He bristles at youngsters’ short attention spans and abbreviated lingo (OMG!), and tries to instill a love for conversation in his children and grandchildren. Once, in the middle of a conversation with his grandson in the front seat of his SUV, the young boy started playing a hand-held video game. Big mistake.
“I grabbed it and just threw the damn thing up against the inside of the Bronco,” Allen says. “Probably broke it. I guess it wasn’t expensive, because he didn’t bitch too much. And I said, ‘Danny, don’t do that! Let’s talk.’”
And did Danny get the message? “Oh yeah,” Allen says, laughing. “He got it!”
Allen’s courtroom theatrics may be more subdued but he argues with the same passion. “Being a trial lawyer is really nothing more than being able to communicate,” he says. “If it’s with a jury, you better be on the same frequency. You can’t be too glib and you can’t be too fancy. You just have to be on the same page. … The key is to put together testimony so that a jury gets what you’re saying and understands the case and rules for you. Now there are some cases where you have the short end of it. So what are you going to do then? Well, it has to be a different strategy because you don’t want it to be so clear. If it’s clear it might look bad for your client. So then you really want it to seem complex and confusing in the hope that a jury will come back and say, ‘I don’t really understand this and I’m not going to rule for the plaintiff under the circumstances.’”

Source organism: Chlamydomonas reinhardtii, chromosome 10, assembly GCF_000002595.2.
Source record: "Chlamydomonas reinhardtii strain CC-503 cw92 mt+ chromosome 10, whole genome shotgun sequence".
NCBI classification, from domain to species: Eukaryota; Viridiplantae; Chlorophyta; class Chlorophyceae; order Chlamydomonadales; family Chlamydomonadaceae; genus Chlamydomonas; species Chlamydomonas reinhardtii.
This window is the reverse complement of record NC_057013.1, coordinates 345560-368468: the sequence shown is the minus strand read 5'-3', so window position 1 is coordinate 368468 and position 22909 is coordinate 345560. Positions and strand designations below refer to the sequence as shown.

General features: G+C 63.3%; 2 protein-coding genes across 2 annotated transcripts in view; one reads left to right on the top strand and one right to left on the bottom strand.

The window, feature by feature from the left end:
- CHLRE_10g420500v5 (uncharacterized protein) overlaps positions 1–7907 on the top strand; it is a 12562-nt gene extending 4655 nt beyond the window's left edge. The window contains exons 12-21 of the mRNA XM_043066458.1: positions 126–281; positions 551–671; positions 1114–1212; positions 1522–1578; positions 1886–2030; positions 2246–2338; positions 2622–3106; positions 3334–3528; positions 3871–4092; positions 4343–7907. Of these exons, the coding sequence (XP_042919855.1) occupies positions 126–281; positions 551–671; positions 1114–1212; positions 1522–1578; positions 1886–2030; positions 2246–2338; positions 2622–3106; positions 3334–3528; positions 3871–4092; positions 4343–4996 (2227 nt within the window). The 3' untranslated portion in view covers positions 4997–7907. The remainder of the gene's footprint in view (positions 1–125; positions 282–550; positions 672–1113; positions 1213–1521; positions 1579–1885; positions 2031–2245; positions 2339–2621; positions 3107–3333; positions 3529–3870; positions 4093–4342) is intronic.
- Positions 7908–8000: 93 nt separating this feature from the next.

He injects humor into most discussions—even when the discussions are serious. During a discrimination case in federal court, Allen’s client was feeling jittery. “He passed me a note that said, ‘Do you think I have anything to worry about?’ And I answered it, ‘Yes.’ And he said, ‘What?’ And I wrote back, ‘My bill.’” The jury ruled in Allen’s favor and his client still keeps that note in his office.
“Buddy is a colorful phenomenon, with equal emphasis on colorful and phenomenon,” says Rocky Mountain Bank’s CEO Coleman Andrews, who has used Allen to represent him in four cases over the past 20 years. “I haven’t had an experience with him that wasn’t marked by high amusement at various points along the way. That’s just his nature, his personality.
“I was in one settlement negotiation with him where the opposing side had made an outrageous demand,” Andrews recalls. “Buddy drew a huge zero around their case on the whiteboard to start them off on the understanding that they had no case, then he just systematically dismantled their demand. He built a case for why, in fact, they were going to have to pay us a very substantial amount of money, which they ultimately did. The discussion got a little heated, and when he was walking back to his chair he turned and went back to the whiteboard. Then he took the big zero and drew a little smiley face in the middle of it, told them to ‘Have a nice day,’ and went and sat down. Twenty minutes later, they came back to us and offered their full terms of surrender.”
Allen’s skill as a litigator is so recognized that he is the man Richmond City Council calls on when it needs a lawyer. Several years ago, Mayor Doug Wilder flexed his legislative muscle by firing two staffs that worked for and reported to the council. “So we sued him and stopped that,” Allen says. “Then he tried to evict the school board from their offices here in Richmond and move them out to the West End. We stopped that, too.”